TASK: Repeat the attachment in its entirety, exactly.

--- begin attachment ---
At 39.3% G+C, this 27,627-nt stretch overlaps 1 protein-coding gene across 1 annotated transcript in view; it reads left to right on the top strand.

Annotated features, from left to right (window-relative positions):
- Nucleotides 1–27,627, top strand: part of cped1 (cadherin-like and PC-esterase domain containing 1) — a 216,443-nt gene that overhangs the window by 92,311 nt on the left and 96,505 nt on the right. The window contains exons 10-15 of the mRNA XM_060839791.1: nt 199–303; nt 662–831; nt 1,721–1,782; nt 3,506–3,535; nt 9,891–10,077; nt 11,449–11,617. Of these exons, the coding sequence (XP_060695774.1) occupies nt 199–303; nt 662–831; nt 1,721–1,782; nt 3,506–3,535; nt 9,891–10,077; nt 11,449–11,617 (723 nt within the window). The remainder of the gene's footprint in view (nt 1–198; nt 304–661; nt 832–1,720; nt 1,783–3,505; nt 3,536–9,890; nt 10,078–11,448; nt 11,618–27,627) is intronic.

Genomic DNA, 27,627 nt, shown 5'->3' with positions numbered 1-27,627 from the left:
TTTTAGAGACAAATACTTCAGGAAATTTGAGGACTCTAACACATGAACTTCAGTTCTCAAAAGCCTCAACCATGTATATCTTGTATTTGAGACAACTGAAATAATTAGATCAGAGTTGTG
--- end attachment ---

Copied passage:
At 39.3% G+C, this 27,627-nt stretch overlaps 1 protein-coding gene across 1 annotated transcript in view; it reads left to right on the top strand.

Annotated features, from left to right (window-relative positions):
- Nucleotides 1–27,627, top strand: part of cped1 (cadherin-like and PC-esterase domain containing 1) — a 216,443-nt gene that overhangs the window by 92,311 nt on the left and 96,505 nt on the right. The window contains exons 10-15 of the mRNA XM_060839791.1: nt 199–303; nt 662–831; nt 1,721–1,782; nt 3,506–3,535; nt 9,891–10,077; nt 11,449–11,617. Of these exons, the coding sequence (XP_060695774.1) occupies nt 199–303; nt 662–831; nt 1,721–1,782; nt 3,506–3,535; nt 9,891–10,077; nt 11,449–11,617 (723 nt within the window). The remainder of the gene's footprint in view (nt 1–198; nt 304–661; nt 832–1,720; nt 1,783–3,505; nt 3,536–9,890; nt 10,078–11,448; nt 11,618–27,627) is intronic.

Genomic DNA, 27,627 nt, shown 5'->3' with positions numbered 1-27,627 from the left:
TTTTAGAGACAAATACTTCAGGAAATTTGAGGACTCTAACACATGAACTTCAGTTCTCAAAAGCCTCAACCATGTATATCTTGTATTTGAGACAACTGAAATAATTAGATCAGAGTTGTG